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Thursday, 7 December 1905
Page: 6527


Mr DEAKIN (Ballarat) (Minister of External Affairs) . - What the honorable member for Parramatta has been pleased to call the stringency of this measure, has not been in any way modified. So far as it was stringent in the first instance, it remains so. It is less stringent than the original Act. But in another direction, the Committee at once took advantage of the happy suggestion made by the honorable member for North Sydney, and agreed to make a distinction in favour of persons of our own blood and race, as against the rest of the outside world.


Mr JOSEPH COOK (PARRAMATTA, NEW SOUTH WALES) - Surely the Prime Minister will admit that that amounts to relaxing the stringency of the measure in that particular.


Mr DEAKIN - It does not relax it, nor is it intended to relax it, so far as the main purposes of the Bill are concerned. But it is intended to express our true sentiment towards our own kith and kin, and towards the Empire with which we are proud to be associated. I omitted to make an amendment which was suggested by the honorable member for Newcastle, extending the time within which questions could be put to immigrants. An opportunity will be presented during the transmission of the Bill to another place to reconsider our amendments and the general character of the Bill. I have to thank honorable members for having enabled us by sitting late tonight to conclude the consideration of the measure. The day is still young, and I hope we shall be able to devote a good deal more of It to still further useful work. I am particularly indebted to honorable members on this side of the Chamber for having so far sacrificed their convenience, and I am obliged to honorable members of the Opposition, who appear now to have recovered their urbanity.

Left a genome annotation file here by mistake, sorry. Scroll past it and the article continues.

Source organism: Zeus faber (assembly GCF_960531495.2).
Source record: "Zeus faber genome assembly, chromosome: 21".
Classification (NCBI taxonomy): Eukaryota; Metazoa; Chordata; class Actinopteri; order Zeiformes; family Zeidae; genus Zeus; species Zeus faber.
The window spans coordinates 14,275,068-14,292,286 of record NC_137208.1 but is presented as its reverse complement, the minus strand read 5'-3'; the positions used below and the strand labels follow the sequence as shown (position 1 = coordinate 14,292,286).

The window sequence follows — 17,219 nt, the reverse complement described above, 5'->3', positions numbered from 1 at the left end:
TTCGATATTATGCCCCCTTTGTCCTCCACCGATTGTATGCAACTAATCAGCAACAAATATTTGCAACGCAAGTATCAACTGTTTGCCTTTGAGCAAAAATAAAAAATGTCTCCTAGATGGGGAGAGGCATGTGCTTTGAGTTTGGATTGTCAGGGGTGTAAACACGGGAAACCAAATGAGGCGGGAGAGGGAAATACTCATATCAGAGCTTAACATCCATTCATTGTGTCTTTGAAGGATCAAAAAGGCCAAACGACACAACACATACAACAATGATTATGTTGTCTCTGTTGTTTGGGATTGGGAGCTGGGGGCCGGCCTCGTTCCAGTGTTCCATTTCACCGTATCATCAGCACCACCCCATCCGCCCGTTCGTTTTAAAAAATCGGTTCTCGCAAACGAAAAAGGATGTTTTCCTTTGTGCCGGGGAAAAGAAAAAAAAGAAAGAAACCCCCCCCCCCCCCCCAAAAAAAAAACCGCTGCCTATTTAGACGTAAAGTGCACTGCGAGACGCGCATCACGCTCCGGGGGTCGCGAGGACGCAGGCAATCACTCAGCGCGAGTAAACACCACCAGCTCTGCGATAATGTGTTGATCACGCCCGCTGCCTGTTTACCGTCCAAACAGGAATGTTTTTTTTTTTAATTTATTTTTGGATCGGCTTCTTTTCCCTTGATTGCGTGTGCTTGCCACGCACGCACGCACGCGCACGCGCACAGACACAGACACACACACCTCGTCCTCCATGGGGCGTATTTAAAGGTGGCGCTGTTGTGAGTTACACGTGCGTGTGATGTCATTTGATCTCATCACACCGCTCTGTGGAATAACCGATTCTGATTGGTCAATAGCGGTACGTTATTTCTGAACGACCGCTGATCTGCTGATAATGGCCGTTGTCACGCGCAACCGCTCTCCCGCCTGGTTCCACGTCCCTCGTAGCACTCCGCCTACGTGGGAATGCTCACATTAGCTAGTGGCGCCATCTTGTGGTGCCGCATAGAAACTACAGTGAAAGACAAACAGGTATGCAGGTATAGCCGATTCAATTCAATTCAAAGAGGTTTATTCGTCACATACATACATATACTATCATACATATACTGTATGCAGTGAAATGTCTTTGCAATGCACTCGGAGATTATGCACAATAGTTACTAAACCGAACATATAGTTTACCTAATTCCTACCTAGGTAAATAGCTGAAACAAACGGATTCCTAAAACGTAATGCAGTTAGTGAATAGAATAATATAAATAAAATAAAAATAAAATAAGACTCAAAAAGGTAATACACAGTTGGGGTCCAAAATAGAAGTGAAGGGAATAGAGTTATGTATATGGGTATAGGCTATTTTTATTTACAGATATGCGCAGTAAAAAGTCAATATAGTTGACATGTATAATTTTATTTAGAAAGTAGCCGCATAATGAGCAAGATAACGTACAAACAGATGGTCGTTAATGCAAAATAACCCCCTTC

Question resolved in the affirmative.

Bill read a third time.







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